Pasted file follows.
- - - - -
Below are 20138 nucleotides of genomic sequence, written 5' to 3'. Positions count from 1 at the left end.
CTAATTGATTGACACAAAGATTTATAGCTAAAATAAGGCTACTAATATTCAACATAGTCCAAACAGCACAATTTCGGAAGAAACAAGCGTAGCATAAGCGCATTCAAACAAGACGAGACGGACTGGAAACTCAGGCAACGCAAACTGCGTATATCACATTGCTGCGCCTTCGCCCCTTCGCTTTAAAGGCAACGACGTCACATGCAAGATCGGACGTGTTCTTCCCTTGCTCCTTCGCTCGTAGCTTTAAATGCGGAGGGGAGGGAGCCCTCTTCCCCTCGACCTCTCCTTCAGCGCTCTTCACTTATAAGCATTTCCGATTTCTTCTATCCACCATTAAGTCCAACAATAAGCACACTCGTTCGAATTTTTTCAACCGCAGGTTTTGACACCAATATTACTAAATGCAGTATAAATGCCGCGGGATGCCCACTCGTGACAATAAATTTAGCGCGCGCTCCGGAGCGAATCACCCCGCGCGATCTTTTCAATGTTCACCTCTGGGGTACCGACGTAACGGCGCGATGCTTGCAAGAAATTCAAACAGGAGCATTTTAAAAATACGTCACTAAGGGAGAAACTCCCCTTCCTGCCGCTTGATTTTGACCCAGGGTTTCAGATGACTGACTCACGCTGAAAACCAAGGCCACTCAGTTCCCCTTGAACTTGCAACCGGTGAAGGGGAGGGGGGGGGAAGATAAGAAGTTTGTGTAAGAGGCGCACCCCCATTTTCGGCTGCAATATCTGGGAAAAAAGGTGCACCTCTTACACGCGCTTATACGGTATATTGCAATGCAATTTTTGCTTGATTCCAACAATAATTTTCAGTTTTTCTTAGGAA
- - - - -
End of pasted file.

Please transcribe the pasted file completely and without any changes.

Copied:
Below are 20138 nucleotides of genomic sequence, written 5' to 3'. Positions count from 1 at the left end.
CTAATTGATTGACACAAAGATTTATAGCTAAAATAAGGCTACTAATATTCAACATAGTCCAAACAGCACAATTTCGGAAGAAACAAGCGTAGCATAAGCGCATTCAAACAAGACGAGACGGACTGGAAACTCAGGCAACGCAAACTGCGTATATCACATTGCTGCGCCTTCGCCCCTTCGCTTTAAAGGCAACGACGTCACATGCAAGATCGGACGTGTTCTTCCCTTGCTCCTTCGCTCGTAGCTTTAAATGCGGAGGGGAGGGAGCCCTCTTCCCCTCGACCTCTCCTTCAGCGCTCTTCACTTATAAGCATTTCCGATTTCTTCTATCCACCATTAAGTCCAACAATAAGCACACTCGTTCGAATTTTTTCAACCGCAGGTTTTGACACCAATATTACTAAATGCAGTATAAATGCCGCGGGATGCCCACTCGTGACAATAAATTTAGCGCGCGCTCCGGAGCGAATCACCCCGCGCGATCTTTTCAATGTTCACCTCTGGGGTACCGACGTAACGGCGCGATGCTTGCAAGAAATTCAAACAGGAGCATTTTAAAAATACGTCACTAAGGGAGAAACTCCCCTTCCTGCCGCTTGATTTTGACCCAGGGTTTCAGATGACTGACTCACGCTGAAAACCAAGGCCACTCAGTTCCCCTTGAACTTGCAACCGGTGAAGGGGAGGGGGGGGGAAGATAAGAAGTTTGTGTAAGAGGCGCACCCCCATTTTCGGCTGCAATATCTGGGAAAAAAGGTGCACCTCTTACACGCGCTTATACGGTATATTGCAATGCAATTTTTGCTTGATTCCAACAATAATTTTCAGTTTTTCTTAGGAA